By Alex Stevenson Follow @alex__stevenson
Ministers are using parliamentary rules to prevent the Lords causing further setbacks to the coalition's welfare reforms.
Employment minister told MPs he intended to invoke the Commons' financial privilege, as ministers sought to reverse seven Lords defeats to the welfare reform bill.
Shadow work and pensions secretary Liam Byrne told politics.co.uk that the opposition was working with parliamentary authorities and lawyers to force a vote on its proposals for a regional benefit cap.
"We think they've crossed the basic line of British decency and they're trying to use financial privilege to prevent it being reopened again," he said.
"We don't think this is what good democracy is all about. We think the government's got things wrong and they need to change."
If the government gets their way peers will not be able to challenge the coalition's welfare reforms, ending the clash over the legislation which saw peers deliver seven defeats during the bill's Lords stages.
The government used its Commons majority to undo the changes made by peers. It won the opening set of votes, on raising the proposed 12-month limit on claiming contributory employment and support allowance to 24 months and exempting cancer patients from compulsory ESA limits.
But eight Liberal Democrat MPs rebelled, including Andrew George, Sir Bob Russell and Greg Mulholland.
The government then won its vote overturning the benefit cap amendment with a majority of 83, after ministers announced £130 million would be spent on transitional arrangements helping families who could be made homeless as a result of the changes.
"We're saying - how can you have a cap on benefits that will actually cost money?" Mr Byrne added.
"We're saying there's a better way through - to have a cap that is different in different parts of the country. Because as we know living costs are wildly different in different parts of the nation."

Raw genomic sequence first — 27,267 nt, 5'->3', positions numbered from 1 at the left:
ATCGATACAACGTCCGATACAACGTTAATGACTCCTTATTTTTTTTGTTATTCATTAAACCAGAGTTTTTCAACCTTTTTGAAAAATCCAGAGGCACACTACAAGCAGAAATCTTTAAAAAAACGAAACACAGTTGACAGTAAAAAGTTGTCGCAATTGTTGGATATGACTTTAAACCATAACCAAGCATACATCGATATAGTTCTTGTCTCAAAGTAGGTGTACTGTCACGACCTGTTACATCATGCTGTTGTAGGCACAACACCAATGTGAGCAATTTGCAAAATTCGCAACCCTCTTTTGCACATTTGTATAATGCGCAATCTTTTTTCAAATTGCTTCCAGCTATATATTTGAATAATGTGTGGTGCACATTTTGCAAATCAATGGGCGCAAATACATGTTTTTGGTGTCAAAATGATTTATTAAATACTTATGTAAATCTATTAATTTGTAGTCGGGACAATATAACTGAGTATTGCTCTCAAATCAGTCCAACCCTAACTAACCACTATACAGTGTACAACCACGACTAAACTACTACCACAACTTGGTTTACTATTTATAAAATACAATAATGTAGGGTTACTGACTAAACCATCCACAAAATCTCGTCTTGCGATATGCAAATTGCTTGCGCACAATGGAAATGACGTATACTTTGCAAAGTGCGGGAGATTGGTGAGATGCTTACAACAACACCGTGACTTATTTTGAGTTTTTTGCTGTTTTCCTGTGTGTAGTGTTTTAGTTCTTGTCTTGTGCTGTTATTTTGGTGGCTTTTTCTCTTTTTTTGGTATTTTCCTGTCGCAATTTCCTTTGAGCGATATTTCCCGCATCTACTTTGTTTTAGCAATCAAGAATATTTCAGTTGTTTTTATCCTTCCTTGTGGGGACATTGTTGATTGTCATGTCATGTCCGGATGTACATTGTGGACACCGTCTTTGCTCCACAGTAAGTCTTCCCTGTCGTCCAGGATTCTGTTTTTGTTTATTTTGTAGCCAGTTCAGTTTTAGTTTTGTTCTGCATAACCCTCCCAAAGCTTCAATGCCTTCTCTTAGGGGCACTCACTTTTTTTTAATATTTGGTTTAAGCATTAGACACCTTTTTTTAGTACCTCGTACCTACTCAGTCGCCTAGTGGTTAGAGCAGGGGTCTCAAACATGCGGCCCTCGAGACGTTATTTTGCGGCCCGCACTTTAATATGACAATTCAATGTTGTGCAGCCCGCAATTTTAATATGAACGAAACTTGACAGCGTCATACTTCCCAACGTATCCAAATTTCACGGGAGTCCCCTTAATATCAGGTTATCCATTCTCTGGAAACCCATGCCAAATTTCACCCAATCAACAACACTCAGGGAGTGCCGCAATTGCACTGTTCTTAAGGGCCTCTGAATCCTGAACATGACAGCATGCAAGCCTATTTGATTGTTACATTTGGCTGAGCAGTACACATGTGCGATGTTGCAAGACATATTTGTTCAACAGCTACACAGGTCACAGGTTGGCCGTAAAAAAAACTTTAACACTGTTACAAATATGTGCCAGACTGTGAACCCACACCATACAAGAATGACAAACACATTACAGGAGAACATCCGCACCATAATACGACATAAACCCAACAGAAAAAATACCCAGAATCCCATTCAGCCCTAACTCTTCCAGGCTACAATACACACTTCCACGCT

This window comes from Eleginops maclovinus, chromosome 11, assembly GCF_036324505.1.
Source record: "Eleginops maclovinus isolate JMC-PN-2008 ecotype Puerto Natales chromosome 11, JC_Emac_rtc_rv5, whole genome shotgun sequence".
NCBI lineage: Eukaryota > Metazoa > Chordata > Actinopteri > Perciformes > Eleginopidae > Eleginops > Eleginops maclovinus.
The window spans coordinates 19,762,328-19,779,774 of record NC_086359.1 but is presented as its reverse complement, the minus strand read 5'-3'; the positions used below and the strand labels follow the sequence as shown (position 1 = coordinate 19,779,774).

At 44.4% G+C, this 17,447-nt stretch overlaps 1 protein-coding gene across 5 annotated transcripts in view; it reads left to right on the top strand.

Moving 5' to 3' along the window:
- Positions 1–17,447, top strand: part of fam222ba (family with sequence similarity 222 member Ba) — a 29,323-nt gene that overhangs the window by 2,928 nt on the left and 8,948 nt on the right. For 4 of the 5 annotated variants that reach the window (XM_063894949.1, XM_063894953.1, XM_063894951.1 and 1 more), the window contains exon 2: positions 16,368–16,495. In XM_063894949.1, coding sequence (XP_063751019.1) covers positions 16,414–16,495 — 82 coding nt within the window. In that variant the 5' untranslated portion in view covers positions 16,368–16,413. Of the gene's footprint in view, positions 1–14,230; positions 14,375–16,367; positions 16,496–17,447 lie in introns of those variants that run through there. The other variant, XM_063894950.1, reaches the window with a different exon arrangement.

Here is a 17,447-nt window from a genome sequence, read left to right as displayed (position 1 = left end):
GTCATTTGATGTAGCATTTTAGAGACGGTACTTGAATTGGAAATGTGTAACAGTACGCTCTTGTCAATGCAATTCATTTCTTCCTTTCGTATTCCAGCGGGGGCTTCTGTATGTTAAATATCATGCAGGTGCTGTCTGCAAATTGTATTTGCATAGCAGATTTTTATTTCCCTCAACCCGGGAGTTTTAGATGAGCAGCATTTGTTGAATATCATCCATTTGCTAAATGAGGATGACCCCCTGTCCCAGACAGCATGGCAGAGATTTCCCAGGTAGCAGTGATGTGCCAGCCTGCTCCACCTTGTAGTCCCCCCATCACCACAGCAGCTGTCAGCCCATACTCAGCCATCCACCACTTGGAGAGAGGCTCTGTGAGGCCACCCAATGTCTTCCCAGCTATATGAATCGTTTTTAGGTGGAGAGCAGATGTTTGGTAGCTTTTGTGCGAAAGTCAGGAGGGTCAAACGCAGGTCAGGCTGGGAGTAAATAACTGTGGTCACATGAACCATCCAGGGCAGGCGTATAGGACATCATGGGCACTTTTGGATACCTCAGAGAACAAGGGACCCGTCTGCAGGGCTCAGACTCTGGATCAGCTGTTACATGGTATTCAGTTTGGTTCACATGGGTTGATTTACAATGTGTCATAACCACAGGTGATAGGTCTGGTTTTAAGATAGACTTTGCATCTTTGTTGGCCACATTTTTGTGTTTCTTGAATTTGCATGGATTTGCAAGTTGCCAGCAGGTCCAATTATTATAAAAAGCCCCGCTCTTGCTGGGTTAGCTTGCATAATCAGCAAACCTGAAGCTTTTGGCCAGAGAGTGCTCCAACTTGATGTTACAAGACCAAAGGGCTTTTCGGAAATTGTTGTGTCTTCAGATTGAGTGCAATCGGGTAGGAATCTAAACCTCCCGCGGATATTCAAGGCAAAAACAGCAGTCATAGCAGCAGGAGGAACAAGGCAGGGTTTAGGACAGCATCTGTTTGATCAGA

Yesterday independent crossbencher Lady Meacher's amendment protesting against plans to cut payments to the parents of disabled children was backed by 246 votes to 230.
That was the final defeat in a series of embarrassing setbacks for the government, which had already lost votes on the benefit cap, child maintenance payments and social housing under-occupation.
Mr Duncan Smith had made clear as early as this weekend that he was not prepared to accept any of the amendments made by peers.
"Political history is littered with piecemeal attempts at reform and this has left us with a welfare state that is complex beyond belief, a system that actively makes benefit dependency a legitimate lifestyle choice and effectively condemns children to a life of poverty and lack of ambition," he said.
"That must end. Work is the best hope for a better future – our welfare system has to support that, not undermine it."
Opposition led by Church of England bishops resulted in a 252-237 defeat for the government on January 23rd.
That was then followed on January 26th by the biggest defeat yet for the coalition in the Lords, when moves to force a single parent to pay a charge in order to receive child maintenance payments were rejected by 270 votes to 128 - a majority of 142.
The coalition will have to use its majority to force the bill through the Commons, as Labour has made clear it does not intend to support the changes.
Shadow work and pensions secretary Liam Byrne said he was determined to stop the government from "snatching" support from cancer patients and children with disabilities.
"We believe welfare to work needs jobs - and this bill doesn't create a single one," he said.
"Instead it cuts support for people trying to do the right thing like mums trying to go back to work and families trying to save, and quite frankly it crosses a line of basic British decency.
"This government now seems relaxed about giving giant bonuses for bankers but resolute about axing help for cancer patients and disabled children. That tells you everything you need to know about their values."